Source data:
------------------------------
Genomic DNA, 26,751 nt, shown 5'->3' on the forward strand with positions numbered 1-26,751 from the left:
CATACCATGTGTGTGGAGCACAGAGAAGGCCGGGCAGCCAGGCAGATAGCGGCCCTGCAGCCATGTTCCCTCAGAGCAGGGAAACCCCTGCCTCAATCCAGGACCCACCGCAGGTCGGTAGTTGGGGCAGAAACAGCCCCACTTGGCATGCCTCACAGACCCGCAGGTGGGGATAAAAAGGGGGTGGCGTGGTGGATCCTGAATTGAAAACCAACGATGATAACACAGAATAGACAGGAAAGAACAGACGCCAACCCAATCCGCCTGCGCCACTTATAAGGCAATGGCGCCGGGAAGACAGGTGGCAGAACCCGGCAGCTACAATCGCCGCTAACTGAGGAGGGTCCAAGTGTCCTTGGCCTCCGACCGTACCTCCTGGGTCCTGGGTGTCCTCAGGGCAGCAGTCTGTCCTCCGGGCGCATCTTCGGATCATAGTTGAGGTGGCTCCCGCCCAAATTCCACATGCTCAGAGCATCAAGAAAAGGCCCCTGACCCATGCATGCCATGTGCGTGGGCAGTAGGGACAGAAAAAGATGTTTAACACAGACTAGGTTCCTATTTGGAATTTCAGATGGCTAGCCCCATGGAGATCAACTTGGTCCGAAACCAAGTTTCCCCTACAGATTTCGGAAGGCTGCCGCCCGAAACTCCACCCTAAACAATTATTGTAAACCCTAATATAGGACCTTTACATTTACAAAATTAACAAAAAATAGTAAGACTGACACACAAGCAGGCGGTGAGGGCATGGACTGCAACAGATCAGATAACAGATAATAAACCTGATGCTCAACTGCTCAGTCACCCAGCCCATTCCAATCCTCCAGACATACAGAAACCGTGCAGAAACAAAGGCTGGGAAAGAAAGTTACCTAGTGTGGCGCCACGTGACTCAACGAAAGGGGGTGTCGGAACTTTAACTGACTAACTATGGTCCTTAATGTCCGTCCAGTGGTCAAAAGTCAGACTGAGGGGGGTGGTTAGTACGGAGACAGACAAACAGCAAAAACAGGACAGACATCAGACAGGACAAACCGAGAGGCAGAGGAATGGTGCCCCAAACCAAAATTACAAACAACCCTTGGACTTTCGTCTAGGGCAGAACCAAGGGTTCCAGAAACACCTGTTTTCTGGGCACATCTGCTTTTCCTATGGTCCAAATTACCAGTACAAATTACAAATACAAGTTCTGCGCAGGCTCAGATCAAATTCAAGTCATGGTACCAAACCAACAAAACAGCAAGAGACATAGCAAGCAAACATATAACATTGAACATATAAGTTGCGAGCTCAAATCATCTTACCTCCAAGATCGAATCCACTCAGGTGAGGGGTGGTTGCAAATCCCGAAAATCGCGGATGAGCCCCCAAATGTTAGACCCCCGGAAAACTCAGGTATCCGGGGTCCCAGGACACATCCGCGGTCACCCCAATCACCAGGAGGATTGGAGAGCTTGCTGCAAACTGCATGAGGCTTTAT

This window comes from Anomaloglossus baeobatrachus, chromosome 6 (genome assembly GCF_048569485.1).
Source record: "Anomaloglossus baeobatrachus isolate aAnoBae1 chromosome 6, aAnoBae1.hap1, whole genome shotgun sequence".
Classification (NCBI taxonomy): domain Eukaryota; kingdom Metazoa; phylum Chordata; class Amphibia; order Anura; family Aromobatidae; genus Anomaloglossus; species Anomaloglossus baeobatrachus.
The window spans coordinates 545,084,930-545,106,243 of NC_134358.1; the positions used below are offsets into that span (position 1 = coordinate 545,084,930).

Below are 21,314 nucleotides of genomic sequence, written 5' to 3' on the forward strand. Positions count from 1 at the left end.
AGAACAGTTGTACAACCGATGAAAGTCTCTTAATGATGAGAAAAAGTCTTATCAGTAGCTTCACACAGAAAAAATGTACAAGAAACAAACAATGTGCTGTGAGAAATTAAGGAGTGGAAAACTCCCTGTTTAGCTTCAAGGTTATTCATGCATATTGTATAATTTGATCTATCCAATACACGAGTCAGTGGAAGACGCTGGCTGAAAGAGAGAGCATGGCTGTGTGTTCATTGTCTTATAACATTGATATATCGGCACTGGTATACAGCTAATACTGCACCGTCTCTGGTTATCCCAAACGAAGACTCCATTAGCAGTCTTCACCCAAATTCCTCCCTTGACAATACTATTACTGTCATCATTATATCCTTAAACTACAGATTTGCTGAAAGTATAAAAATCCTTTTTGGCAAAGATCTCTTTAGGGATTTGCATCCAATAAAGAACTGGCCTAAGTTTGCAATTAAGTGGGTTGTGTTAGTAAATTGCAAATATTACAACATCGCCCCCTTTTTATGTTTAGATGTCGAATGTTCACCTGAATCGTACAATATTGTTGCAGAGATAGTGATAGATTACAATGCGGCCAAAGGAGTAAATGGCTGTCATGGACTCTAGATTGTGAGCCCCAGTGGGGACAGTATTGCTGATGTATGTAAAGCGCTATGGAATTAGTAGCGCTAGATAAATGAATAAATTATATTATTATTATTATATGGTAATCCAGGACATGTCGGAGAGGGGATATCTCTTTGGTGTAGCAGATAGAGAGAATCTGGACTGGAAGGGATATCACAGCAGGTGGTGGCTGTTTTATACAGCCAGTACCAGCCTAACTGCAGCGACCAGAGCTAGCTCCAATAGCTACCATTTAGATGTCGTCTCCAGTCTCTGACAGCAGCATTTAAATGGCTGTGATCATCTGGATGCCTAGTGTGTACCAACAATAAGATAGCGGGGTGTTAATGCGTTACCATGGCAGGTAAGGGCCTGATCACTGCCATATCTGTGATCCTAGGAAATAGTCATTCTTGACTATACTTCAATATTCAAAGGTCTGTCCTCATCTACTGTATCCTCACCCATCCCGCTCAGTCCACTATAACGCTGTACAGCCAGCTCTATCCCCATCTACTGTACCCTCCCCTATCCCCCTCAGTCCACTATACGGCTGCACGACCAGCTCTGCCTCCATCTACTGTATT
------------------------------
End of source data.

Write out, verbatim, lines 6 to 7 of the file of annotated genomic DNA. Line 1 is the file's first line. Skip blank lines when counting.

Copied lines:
The window spans coordinates 545,084,930-545,106,243 of NC_134358.1; the positions used below are offsets into that span (position 1 = coordinate 545,084,930).

Below are 21,314 nucleotides of genomic sequence, written 5' to 3' on the forward strand. Positions count from 1 at the left end.